Remembering Rwanda

Yesterday, April 6, marked the17th anniversary of the assassination of Rwandan President Juvénal Habyarimana which catalyzed a genocide in which 800,000 Tutsis (a Rwandan minority) and moderate Hutus (part of the majority) were systematically murdered in a three month span.

A former supervisor of mine was in the United Nations Department of Peacekeeping Operations (DPKO) at that time, and he was put on the ground in Rwanda some two months into the slaughter, after the UN had finally garnered the political will it needed to become involved. He told me that he was advised to brace for the smell. As he stepped off of the plane into the airport, he said that the smell of death was overpowering as it came in through the shattered windows.

Rwanda remains one of the greatest tragedies and embarrassments for the international community of the last several decades. Recalling the events of the first and second UNOSOM missions, during which a pullout of US support ended in disaster, the UN membership and then DPKO Director Kofi Annan were unwilling to heed the warnings of Roméo Dallaire, the officer in charge of the Rwandan peacekeeping force. Dallaire reported on the weapons caches that he had discovered, as well as the intense propaganda that was the lead up to the start of the genocide. The murder of ten Belgian peacekeepers, whose force served as the backbone of the operation, led to the reduction in the size of the UN’s force in Rwanda to 270. The US and a large part of the international community refused to define the slaughter as a genocide as it happened, because that would have entailed a responsibility to act under international law.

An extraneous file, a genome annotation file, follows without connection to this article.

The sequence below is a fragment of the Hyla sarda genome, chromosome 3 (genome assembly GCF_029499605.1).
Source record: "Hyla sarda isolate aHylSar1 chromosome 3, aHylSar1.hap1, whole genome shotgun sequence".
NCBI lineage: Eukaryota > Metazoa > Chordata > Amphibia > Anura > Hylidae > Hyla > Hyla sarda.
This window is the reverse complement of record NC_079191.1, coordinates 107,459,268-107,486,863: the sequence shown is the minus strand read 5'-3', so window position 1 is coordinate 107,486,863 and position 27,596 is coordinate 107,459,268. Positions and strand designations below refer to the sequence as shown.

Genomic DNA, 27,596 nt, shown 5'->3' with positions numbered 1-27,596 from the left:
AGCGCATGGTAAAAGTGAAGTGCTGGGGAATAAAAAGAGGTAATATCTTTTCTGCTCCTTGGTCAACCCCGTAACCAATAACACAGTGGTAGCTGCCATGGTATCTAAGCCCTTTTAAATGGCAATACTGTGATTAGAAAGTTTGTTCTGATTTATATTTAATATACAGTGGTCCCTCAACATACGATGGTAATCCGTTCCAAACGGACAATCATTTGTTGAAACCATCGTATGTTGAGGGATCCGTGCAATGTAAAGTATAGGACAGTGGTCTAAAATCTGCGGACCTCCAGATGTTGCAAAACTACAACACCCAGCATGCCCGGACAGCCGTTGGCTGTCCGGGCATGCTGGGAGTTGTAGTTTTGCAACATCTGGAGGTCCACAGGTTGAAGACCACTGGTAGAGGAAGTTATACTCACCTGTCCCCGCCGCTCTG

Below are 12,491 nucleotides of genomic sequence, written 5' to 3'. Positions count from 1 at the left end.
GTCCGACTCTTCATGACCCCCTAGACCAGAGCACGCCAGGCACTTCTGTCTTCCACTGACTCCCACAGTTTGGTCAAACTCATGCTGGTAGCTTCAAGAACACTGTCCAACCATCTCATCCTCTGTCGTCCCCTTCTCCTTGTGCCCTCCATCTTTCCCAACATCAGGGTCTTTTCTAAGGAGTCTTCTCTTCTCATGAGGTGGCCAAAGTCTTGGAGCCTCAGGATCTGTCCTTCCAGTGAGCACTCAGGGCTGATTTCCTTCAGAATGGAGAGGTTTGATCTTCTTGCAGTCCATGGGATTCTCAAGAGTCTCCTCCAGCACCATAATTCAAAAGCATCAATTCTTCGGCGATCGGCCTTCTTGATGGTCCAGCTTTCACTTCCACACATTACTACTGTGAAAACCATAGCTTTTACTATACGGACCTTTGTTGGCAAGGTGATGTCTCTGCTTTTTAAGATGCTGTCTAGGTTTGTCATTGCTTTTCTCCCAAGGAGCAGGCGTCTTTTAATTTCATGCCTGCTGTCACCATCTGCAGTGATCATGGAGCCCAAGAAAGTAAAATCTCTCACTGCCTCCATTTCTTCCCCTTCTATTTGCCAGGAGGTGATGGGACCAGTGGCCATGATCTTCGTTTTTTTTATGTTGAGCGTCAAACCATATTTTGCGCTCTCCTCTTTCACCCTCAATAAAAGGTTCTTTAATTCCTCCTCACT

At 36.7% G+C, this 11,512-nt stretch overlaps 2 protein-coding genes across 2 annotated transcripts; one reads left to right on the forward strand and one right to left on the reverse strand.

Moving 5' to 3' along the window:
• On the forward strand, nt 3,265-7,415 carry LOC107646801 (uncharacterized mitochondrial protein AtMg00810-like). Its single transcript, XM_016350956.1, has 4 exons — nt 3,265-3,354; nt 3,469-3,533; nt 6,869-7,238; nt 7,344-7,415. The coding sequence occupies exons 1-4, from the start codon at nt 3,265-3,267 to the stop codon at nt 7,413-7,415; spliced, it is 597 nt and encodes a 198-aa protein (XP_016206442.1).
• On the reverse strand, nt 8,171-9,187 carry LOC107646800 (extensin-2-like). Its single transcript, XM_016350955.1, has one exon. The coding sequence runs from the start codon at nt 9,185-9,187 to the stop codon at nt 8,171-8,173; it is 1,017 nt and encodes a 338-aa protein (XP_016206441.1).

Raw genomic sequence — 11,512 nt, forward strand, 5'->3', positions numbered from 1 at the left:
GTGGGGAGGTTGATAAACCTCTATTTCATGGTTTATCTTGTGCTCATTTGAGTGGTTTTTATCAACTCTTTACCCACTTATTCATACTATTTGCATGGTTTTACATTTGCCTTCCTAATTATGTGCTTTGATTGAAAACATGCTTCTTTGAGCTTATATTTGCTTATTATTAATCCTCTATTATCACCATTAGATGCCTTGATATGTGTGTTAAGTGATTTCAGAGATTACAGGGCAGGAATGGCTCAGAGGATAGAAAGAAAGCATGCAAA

I recently did a podcast on the Responsibility to Protect (R2P), a concept that was in part born out of the aftermath of the Rwandan Genocide, along with the massacres in Srebrenica, the failure in Somalia, the genocide committed by the Khmer Rouge, and other massive crimes against humanity. On this day of remembrance, as we mourn the dead and think on the overwhelming failure of the international community to act accordingly in the face of incredible injustice and enormous loss of human life, it is so very important that we renew our commitment to the protection of the human rights of those whose governments have proven unwilling or unable to do so themselves.

We must, collectively and as a community of global citizens, make a commitment to never again allow a Rwanda. The United Nations is holding a commemoration today that will feature survivor testimonies, and speeches on the themes of reconciliation and education in order to prevent genocide. History without education is doomed to repeat itself. We can no longer claim ignorance, not in a world of instantaneous information and perpetual connection. We have learned lessons from the failure to act in Rwanda, and it is our responsibility to inscribe those lessons on our hearts.

I encourage you to educate yourself about this tragedy, and to give your support to the survivors of Rwanda and the members of the Rwandan community who are working tirelessly to rebuild their country to this day. Here are a list of organizations that could benefit from your interest and support.

Rwanda Women’s Network:
Rwanda Survivor’s Fund:
Avega Agahozo:
Foundation Rwanda:

Stephen Thompson is a Program and Research Intern with the SISGI Group’s Research Division. For more information about the SISGI Group visit

Leave a Reply

Your email address will not be published.


This site uses Akismet to reduce spam. Learn how your comment data is processed.